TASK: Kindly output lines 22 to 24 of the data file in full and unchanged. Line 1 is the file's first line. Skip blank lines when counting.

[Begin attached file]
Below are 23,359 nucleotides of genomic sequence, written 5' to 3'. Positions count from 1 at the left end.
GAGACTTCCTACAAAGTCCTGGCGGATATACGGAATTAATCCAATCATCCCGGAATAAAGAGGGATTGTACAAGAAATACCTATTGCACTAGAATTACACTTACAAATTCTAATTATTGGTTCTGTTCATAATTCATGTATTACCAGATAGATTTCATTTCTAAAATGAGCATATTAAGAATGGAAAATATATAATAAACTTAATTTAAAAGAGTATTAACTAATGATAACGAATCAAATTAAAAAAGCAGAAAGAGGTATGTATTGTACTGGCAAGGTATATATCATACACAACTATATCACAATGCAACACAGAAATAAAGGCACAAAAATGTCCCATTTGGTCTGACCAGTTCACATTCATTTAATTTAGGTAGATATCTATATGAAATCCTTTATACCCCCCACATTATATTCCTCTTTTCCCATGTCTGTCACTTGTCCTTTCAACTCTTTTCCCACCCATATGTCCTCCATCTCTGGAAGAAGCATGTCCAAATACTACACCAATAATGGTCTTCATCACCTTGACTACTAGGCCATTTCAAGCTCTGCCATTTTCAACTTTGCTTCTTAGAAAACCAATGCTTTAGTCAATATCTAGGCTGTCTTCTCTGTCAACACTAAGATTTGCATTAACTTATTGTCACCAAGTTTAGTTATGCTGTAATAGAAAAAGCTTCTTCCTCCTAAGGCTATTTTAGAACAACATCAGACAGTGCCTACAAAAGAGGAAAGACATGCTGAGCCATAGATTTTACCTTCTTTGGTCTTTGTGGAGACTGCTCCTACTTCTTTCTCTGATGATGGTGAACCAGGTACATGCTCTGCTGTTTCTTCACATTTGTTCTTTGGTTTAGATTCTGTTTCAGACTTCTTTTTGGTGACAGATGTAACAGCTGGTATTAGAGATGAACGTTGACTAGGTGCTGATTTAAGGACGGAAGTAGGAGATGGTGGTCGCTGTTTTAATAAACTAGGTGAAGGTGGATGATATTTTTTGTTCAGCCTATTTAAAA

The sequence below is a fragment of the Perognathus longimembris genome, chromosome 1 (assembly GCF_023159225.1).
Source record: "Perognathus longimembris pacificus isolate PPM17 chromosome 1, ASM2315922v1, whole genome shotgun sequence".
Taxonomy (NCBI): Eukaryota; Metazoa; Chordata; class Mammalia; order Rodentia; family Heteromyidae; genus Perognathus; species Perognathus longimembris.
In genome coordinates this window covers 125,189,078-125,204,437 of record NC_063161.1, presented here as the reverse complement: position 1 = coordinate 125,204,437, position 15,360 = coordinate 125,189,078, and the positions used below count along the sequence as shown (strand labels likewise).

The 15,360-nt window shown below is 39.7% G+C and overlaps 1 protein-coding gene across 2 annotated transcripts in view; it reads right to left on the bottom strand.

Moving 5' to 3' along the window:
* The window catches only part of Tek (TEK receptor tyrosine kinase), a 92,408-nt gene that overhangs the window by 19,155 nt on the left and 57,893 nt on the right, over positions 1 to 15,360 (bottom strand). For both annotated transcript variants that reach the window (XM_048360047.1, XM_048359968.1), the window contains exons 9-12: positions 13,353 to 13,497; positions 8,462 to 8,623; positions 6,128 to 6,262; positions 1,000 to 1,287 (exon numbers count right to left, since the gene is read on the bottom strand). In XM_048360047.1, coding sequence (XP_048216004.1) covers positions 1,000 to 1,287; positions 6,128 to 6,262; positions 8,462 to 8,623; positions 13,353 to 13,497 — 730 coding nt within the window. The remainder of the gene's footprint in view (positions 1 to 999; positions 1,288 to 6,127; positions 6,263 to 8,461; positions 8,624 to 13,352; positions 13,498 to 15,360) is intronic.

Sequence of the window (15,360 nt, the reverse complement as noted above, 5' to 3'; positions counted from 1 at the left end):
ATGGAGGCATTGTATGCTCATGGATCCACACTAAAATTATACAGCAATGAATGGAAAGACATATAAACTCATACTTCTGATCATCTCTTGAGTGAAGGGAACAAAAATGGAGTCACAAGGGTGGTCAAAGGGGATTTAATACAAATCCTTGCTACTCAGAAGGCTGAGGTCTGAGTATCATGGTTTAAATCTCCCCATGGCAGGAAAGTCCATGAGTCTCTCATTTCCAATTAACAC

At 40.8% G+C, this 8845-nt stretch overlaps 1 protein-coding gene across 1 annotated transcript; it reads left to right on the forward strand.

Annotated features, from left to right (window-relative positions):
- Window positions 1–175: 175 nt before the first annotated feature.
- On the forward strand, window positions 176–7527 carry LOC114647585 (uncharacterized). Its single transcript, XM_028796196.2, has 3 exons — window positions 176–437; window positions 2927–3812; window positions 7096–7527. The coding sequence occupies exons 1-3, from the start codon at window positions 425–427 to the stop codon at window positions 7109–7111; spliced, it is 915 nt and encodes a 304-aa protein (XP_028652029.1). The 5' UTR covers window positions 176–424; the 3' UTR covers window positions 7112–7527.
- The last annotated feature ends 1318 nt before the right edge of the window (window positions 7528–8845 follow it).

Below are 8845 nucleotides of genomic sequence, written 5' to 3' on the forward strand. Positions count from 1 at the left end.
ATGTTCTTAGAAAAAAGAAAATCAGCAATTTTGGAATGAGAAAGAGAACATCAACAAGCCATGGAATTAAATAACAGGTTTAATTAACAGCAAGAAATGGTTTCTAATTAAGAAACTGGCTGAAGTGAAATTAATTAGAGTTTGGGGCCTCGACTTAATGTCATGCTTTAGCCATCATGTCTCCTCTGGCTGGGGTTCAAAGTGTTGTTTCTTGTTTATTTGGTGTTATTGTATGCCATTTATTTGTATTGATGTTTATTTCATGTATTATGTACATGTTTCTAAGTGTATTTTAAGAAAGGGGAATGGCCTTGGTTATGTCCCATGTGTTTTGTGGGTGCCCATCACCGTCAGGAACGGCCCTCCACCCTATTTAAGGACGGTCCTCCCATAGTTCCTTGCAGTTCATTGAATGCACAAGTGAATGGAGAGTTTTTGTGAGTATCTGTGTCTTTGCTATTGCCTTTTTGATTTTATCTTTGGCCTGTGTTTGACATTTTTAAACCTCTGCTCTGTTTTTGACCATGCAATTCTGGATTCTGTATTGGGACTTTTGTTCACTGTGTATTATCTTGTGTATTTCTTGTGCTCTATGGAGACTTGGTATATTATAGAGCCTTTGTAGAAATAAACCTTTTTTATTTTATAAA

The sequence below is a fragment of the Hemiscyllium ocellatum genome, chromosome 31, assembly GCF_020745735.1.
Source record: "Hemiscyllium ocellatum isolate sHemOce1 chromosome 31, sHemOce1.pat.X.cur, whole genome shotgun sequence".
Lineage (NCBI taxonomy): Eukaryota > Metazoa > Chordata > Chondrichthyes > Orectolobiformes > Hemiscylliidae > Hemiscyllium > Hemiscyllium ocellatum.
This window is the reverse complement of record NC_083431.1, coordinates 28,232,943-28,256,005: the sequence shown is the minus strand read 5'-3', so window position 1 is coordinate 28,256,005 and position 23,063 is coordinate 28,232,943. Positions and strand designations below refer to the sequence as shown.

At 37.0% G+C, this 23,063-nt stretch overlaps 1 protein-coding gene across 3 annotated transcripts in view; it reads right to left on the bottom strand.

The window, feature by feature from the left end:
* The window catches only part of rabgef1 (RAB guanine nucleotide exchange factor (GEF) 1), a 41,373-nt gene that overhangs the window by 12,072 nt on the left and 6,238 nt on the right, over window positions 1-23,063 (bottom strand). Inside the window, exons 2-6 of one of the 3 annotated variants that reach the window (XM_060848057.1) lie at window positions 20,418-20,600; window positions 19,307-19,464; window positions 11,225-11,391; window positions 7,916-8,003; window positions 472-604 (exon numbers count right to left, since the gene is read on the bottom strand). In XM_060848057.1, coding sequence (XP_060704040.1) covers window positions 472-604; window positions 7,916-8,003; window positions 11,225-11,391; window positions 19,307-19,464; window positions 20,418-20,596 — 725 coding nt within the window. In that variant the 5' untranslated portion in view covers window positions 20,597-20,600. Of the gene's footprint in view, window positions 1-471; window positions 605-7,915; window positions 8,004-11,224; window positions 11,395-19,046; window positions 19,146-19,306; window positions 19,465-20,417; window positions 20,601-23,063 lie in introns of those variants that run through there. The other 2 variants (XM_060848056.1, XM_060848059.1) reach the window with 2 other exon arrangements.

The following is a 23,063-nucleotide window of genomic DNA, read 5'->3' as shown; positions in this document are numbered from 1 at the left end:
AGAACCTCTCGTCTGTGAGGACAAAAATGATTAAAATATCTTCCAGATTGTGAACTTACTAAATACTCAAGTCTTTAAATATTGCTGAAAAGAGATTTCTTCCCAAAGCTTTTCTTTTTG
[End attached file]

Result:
This window is the reverse complement of record NC_083431.1, coordinates 28,232,943-28,256,005: the sequence shown is the minus strand read 5'-3', so window position 1 is coordinate 28,256,005 and position 23,063 is coordinate 28,232,943. Positions and strand designations below refer to the sequence as shown.

At 37.0% G+C, this 23,063-nt stretch overlaps 1 protein-coding gene across 3 annotated transcripts in view; it reads right to left on the bottom strand.

The window, feature by feature from the left end: